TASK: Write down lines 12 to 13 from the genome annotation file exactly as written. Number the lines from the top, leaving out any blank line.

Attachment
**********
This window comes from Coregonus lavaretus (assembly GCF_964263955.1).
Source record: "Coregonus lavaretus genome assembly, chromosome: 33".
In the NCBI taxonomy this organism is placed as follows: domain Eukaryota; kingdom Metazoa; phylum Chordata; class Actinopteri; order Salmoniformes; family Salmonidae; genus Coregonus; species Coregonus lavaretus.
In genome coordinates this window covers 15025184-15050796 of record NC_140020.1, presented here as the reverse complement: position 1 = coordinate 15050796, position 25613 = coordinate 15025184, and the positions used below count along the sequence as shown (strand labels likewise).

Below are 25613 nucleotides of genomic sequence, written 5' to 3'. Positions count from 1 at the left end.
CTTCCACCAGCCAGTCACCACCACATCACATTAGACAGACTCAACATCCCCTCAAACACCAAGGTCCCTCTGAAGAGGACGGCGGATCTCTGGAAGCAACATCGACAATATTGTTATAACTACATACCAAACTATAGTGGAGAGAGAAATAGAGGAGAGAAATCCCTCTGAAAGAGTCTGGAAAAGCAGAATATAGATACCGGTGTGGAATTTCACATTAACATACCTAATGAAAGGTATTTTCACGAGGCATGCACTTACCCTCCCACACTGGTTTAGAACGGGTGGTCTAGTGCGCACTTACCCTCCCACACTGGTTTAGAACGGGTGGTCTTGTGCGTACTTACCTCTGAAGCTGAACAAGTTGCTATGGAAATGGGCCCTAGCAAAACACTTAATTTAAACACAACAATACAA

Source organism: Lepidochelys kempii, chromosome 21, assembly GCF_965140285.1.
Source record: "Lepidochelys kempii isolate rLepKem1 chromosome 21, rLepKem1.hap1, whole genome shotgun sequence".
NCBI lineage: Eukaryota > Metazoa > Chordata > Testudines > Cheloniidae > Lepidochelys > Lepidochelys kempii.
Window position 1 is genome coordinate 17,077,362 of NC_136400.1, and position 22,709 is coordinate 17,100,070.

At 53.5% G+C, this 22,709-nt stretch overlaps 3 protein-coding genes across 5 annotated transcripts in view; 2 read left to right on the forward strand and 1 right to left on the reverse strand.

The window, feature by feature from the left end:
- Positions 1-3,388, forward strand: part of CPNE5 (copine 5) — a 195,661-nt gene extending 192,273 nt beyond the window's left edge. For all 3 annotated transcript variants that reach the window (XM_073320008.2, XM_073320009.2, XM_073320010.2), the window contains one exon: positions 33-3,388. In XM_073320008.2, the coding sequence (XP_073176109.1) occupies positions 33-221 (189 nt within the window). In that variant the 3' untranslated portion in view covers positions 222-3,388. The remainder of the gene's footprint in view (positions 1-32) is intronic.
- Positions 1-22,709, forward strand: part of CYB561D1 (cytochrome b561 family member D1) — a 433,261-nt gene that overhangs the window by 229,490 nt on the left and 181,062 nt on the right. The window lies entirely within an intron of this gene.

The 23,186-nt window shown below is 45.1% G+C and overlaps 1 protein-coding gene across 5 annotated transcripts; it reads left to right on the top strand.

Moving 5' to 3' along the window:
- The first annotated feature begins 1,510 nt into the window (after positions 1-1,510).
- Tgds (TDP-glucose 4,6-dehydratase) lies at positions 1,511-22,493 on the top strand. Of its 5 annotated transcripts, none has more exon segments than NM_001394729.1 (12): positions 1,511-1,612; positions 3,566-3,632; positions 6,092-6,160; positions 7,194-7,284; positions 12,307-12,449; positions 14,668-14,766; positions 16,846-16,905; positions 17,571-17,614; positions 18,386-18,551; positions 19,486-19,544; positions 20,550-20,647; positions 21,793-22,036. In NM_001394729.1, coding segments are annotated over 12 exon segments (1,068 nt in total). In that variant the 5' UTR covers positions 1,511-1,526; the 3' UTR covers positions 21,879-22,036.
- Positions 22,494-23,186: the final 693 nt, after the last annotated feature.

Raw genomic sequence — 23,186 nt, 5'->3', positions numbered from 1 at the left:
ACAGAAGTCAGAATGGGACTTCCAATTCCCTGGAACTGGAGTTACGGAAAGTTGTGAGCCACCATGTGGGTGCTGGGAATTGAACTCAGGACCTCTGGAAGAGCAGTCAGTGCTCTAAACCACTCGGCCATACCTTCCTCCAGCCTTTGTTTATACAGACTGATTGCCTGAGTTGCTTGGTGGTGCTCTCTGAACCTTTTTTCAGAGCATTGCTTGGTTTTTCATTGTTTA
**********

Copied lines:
The window, feature by feature from the left end:
- Positions 1-3,388, forward strand: part of CPNE5 (copine 5) — a 195,661-nt gene extending 192,273 nt beyond the window's left edge. For all 3 annotated transcript variants that reach the window (XM_073320008.2, XM_073320009.2, XM_073320010.2), the window contains one exon: positions 33-3,388. In XM_073320008.2, the coding sequence (XP_073176109.1) occupies positions 33-221 (189 nt within the window). In that variant the 3' untranslated portion in view covers positions 222-3,388. The remainder of the gene's footprint in view (positions 1-32) is intronic.